After Anne Marie Murphy came to the United States from her native Ireland to earn her doctorate in molecular genetics from Johns Hopkins University, she planned to "become an academician," she said.
Volunteering at a clinic for domestic abuse victims altered her course. "I got the 'save the world' bug," said Murphy, 48. "So, much to my parents' consternation, I moved to Washington, D.C., and got a job on the Hill."
After working for Sen. Ted Kennedy in Washington, then Sens. Paul Simon and Dick Durbin in Illinois, Murphy joined the Metropolitan Chicago Breast Cancer Task Force. In 2010, she became its executive director.
"Tenacity, impeccable organizational skills and a terrific sense of humor" enable Murphy to run the task force, said Dr. David Ansell, president of its board and chief medical officer of Rush University Medical Center in Chicago, in an email. "Her (experience has) given her a unique perspective on the disparity (in women's health care) and what we need to do to fix it."
Already, the 5-year-old task force and Murphy have received a string of awards, including a 2014 Healthy Chicago Award from the city for the organization, and a 2014 Impact Award from the Chicago Foundation for Women for Murphy.
She lives with daughters Isabella, 6, and Rose, 2, and their au pair in an Oak Park house she describes as "arts and crafts and Fisher-Price." Her hectic schedule is a far cry from the Dublin of her childhood, "when moms were home, and the kettle was on every day at 4 o'clock," she said.
But life is "grand," said the upbeat Murphy, as she juggles her roles as single mom and nonprofit director.
Following is an edited conversation.
Q: What persuaded you to leave your political career for the Metropolitan Chicago Breast Cancer Task Force?
A: The task force's mission, which is reducing the inequality in women's health care and cancer death rates. Many women have no health care or poor care because of their race, type of insurance, income or where they live. That's not fair.
Q: How do you change this?
A: Through programs like our Beyond October, we offer free mammograms for uninsured and underinsured women. Through our consortium, we improve the quality of mammograms and breast cancer treatment. We fund studies that show the disparities. We work with legislators to change laws. And we educate women about the importance of breast cancer screening and early treatment. When women say they're afraid to get mammograms because they've heard they hurt, we tell them waxing or getting a tattoo is way more painful.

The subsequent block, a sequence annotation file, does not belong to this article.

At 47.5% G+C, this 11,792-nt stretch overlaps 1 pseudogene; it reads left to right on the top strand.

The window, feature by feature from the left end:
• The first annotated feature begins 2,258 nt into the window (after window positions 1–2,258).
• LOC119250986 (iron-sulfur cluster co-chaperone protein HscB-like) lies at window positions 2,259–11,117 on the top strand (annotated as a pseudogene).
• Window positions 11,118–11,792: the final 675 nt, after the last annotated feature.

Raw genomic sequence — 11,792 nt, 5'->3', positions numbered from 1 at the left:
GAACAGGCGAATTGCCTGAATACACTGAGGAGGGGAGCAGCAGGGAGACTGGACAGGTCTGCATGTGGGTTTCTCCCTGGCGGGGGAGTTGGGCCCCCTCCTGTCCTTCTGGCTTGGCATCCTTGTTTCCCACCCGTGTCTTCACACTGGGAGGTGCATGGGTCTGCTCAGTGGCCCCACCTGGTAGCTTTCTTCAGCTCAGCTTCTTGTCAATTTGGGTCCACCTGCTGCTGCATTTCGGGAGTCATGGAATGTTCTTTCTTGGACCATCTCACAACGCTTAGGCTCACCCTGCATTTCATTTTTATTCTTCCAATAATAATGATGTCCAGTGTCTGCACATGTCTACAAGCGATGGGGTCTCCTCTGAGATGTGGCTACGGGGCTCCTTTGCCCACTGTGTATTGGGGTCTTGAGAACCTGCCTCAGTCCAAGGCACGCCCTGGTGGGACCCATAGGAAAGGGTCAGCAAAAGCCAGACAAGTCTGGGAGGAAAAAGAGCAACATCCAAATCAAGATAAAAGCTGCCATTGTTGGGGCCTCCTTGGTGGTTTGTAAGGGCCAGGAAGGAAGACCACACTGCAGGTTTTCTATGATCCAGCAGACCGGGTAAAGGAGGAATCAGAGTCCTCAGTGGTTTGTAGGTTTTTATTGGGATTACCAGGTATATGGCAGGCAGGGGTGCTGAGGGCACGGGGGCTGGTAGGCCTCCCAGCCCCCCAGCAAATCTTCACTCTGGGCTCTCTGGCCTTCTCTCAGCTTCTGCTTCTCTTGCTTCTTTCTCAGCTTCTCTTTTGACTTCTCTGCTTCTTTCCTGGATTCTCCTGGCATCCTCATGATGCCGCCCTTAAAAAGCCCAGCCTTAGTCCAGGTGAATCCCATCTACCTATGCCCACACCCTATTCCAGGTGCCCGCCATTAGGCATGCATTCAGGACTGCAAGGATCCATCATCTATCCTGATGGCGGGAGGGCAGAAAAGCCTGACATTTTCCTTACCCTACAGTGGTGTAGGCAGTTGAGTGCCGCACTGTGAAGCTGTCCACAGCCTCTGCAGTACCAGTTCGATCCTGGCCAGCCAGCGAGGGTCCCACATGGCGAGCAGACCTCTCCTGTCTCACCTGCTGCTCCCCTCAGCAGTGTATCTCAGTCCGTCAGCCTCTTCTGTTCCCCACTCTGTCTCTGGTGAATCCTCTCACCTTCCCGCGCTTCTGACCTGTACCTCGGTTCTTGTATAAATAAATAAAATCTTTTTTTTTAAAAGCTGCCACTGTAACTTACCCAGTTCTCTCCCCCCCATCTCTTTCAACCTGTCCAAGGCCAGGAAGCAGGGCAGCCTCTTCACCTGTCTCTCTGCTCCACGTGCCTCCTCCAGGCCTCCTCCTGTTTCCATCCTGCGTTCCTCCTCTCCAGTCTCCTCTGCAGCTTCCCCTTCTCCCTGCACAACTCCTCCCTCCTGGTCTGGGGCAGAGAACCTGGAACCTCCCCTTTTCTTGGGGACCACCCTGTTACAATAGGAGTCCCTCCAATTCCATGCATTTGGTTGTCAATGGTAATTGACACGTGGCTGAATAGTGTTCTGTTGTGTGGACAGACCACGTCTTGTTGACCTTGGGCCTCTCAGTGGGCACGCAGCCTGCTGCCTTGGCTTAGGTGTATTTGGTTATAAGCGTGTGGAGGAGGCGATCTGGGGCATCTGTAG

Q: You say the disparities are growing. Why?
A: When the state cuts funding for breast cancer screening, it disproportionately affects women of color. I'm especially concerned about the quality of care for Medicaid patients, and now more and more women qualify for Medicaid (because of expansions of the Illinois FamilyCare program and Obamacare).
Not every mammogram site is the same. There may not be a radiologist on-site who specializes in breast cancer. You may get a screening mammogram but not a diagnostic one. You may not be able to get a same-day read. If you have to come back a second time, you might not be able to get time off work or you might be afraid.
Q: Is your work ever done?
A: When every woman in the Chicago area has an equal opportunity to fight breast cancer, our work is done. We can't help every woman, but we do make a difference.
I'm pragmatic. In politics and nonprofits, everything doesn't get done, but we can aspire to do it all. Just like being a single parent, you make trade-offs every day. I can't be at the school meeting and at work and with the kids.
Q: Who funds the task force?
A: Sources include corporations, individuals, the state, the National Institutes of Health, national foundations such as Susan G. Komen for the Cure and Avon Foundation for Women and local foundations.
Q: What is the most frustrating part of the job?
A: Fundraising is a full-time job in itself, in addition to running the task force full time.
Q: Your advice to young women just starting their careers?
A: Don't live your life based on other people's expectations. At the end of life, men say they regret working too much, but women regret doing what other people wanted them to do. We're raised to do what our parents, our husbands, even what the neighbors tell us to do.
Instead, we should do what makes us proud and gives us joy.
Also, don't get wedded to one field. It's OK to go in a different direction. I did. Take your skills, add new ones and find new opportunities. You don't know you don't like another field if you haven't tried it!
Q: What do you read for fun?
A: For light reading, I like Daphne du Maurier novels. In "Mountains Beyond Mountains: The Quest of Dr. Paul Farmer, a Man Who Would Cure the World" by Tracy Kidder, Farmer inspires me with his conviction and achievements. When I don't want to read, I watch "Downton Abbey." That's my candy.
Q: How do you unwind?
A: I cook Irish soda bread or try recipes from Rachel Allen's cookbooks. She's Irish too. I attend Ireland Network Chicago events, which include other "off-the-airplane Irish."
Q: What keeps you going?
A: I'm motivated by my goal, which is to be able to look back at my life and feel that I helped in some small way to make things fairer, helped those who needed help and fought the good fight for equity.
Learn more about the Metropolitan Chicago Breast Cancer Task Force at its website, chicagobreastcancer.org.
Anne Marie Murphy says her Monday night "stitch-and-bitch" knitting group helps keeps her sane. "Knitting is my zen," she says, adding with a laugh, "My bumper sticker says 'I knit so I don't kill.'"Copyright © 2015, The Baltimore Sun